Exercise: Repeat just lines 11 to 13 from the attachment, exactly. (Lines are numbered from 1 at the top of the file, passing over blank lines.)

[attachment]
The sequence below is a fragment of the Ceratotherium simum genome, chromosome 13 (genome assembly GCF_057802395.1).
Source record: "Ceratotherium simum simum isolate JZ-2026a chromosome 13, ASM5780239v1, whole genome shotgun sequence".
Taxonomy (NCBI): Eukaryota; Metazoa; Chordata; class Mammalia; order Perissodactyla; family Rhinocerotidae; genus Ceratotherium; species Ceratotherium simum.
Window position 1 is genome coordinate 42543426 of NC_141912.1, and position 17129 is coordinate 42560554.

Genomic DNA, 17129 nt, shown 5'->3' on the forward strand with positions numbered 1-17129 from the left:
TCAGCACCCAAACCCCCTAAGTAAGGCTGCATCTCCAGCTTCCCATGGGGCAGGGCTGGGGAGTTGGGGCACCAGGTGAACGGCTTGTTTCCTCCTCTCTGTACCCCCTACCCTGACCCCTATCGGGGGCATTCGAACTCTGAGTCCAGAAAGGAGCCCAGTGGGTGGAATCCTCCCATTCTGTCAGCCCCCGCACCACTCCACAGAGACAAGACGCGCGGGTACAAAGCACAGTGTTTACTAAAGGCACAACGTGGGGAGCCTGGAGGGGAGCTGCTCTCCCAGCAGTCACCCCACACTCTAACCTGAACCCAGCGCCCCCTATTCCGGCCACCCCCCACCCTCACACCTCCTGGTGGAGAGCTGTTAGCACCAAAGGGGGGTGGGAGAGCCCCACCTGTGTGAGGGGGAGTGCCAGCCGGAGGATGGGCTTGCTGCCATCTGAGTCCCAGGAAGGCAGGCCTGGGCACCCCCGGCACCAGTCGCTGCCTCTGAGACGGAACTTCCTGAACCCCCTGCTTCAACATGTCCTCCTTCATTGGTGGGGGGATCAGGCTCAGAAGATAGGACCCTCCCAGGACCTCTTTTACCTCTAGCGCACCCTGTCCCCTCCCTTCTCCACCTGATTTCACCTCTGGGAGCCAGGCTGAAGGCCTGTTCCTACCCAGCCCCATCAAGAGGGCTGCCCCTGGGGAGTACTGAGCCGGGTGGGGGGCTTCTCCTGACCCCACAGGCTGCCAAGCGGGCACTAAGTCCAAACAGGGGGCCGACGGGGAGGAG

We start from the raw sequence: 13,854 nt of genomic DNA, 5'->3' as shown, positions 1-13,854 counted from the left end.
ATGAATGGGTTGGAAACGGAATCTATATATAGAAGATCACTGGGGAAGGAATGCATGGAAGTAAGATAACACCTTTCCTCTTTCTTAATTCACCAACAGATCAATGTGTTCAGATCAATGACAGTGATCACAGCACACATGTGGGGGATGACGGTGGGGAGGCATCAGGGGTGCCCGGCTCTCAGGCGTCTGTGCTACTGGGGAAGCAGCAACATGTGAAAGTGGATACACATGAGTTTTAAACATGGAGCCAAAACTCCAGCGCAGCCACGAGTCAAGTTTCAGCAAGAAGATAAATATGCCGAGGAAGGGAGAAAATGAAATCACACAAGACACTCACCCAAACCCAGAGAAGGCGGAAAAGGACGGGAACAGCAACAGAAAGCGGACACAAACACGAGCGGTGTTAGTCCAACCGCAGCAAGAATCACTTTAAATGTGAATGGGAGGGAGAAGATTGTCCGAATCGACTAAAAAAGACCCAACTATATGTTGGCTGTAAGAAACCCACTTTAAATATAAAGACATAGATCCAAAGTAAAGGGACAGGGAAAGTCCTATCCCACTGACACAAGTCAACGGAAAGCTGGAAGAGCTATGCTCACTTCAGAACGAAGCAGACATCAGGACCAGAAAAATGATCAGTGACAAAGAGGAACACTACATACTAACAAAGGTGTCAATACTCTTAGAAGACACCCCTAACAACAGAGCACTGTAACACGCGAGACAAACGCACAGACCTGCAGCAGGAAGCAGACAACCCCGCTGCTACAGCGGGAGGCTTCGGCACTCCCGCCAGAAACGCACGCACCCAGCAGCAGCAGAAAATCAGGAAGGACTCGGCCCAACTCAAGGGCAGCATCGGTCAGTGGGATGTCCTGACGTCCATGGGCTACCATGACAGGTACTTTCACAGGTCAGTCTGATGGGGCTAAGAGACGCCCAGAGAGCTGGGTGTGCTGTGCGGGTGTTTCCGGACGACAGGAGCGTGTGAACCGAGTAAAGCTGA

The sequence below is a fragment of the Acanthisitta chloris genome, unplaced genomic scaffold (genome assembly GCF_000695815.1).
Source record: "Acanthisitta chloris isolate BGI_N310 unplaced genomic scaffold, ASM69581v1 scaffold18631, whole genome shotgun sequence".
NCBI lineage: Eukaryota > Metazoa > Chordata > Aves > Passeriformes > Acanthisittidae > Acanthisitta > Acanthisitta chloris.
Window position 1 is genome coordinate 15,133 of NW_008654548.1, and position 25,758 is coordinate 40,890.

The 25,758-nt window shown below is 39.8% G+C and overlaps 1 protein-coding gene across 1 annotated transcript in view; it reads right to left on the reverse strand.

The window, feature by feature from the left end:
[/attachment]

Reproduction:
NCBI lineage: Eukaryota > Metazoa > Chordata > Aves > Passeriformes > Acanthisittidae > Acanthisitta > Acanthisitta chloris.
Window position 1 is genome coordinate 15,133 of NW_008654548.1, and position 25,758 is coordinate 40,890.

The 25,758-nt window shown below is 39.8% G+C and overlaps 1 protein-coding gene across 1 annotated transcript in view; it reads right to left on the reverse strand.